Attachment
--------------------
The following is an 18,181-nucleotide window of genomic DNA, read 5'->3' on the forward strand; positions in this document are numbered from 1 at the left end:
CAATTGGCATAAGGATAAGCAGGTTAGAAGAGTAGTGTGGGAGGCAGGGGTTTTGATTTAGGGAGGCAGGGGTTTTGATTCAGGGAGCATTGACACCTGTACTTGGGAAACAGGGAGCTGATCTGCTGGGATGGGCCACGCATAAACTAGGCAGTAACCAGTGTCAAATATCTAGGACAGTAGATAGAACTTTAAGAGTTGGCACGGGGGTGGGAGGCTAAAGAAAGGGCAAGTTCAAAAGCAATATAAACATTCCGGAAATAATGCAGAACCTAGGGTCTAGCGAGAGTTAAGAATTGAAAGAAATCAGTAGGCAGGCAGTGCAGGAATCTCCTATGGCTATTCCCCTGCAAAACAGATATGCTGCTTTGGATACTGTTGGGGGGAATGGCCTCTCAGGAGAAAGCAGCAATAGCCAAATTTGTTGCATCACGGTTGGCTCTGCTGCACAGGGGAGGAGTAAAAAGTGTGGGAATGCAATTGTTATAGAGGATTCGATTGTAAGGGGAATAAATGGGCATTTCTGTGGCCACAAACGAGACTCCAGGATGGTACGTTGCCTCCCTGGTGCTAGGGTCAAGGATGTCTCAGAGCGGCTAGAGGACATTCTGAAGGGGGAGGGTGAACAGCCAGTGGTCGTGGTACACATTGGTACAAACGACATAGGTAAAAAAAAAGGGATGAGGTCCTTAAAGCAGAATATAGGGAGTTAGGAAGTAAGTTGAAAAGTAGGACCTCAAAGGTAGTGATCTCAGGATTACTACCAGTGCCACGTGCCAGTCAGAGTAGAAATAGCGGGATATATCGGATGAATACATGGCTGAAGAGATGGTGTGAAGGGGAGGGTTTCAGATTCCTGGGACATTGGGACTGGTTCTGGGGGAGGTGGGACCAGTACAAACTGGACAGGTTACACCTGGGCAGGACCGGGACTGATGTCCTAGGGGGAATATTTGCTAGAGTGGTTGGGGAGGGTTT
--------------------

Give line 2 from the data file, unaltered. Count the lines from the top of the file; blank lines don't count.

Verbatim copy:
CAATTGGCATAAGGATAAGCAGGTTAGAAGAGTAGTGTGGGAGGCAGGGGTTTTGATTTAGGGAGGCAGGGGTTTTGATTCAGGGAGCATTGACACCTGTACTTGGGAAACAGGGAGCTGATCTGCTGGGATGGGCCACGCATAAACTAGGCAGTAACCAGTGTCAAATATCTAGGACAGTAGATAGAACTTTAAGAGTTGGCACGGGGGTGGGAGGCTAAAGAAAGGGCAAGTTCAAAAGCAATATAAACATTCCGGAAATAATGCAGAACCTAGGGTCTAGCGAGAGTTAAGAATTGAAAGAAATCAGTAGGCAGGCAGTGCAGGAATCTCCTATGGCTATTCCCCTGCAAAACAGATATGCTGCTTTGGATACTGTTGGGGGGAATGGCCTCTCAGGAGAAAGCAGCAATAGCCAAATTTGTTGCATCACGGTTGGCTCTGCTGCACAGGGGAGGAGTAAAAAGTGTGGGAATGCAATTGTTATAGAGGATTCGATTGTAAGGGGAATAAATGGGCATTTCTGTGGCCACAAACGAGACTCCAGGATGGTACGTTGCCTCCCTGGTGCTAGGGTCAAGGATGTCTCAGAGCGGCTAGAGGACATTCTGAAGGGGGAGGGTGAACAGCCAGTGGTCGTGGTACACATTGGTACAAACGACATAGGTAAAAAAAAAGGGATGAGGTCCTTAAAGCAGAATATAGGGAGTTAGGAAGTAAGTTGAAAAGTAGGACCTCAAAGGTAGTGATCTCAGGATTACTACCAGTGCCACGTGCCAGTCAGAGTAGAAATAGCGGGATATATCGGATGAATACATGGCTGAAGAGATGGTGTGAAGGGGAGGGTTTCAGATTCCTGGGACATTGGGACTGGTTCTGGGGGAGGTGGGACCAGTACAAACTGGACAGGTTACACCTGGGCAGGACCGGGACTGATGTCCTAGGGGGAATATTTGCTAGAGTGGTTGGGGAGGGTTT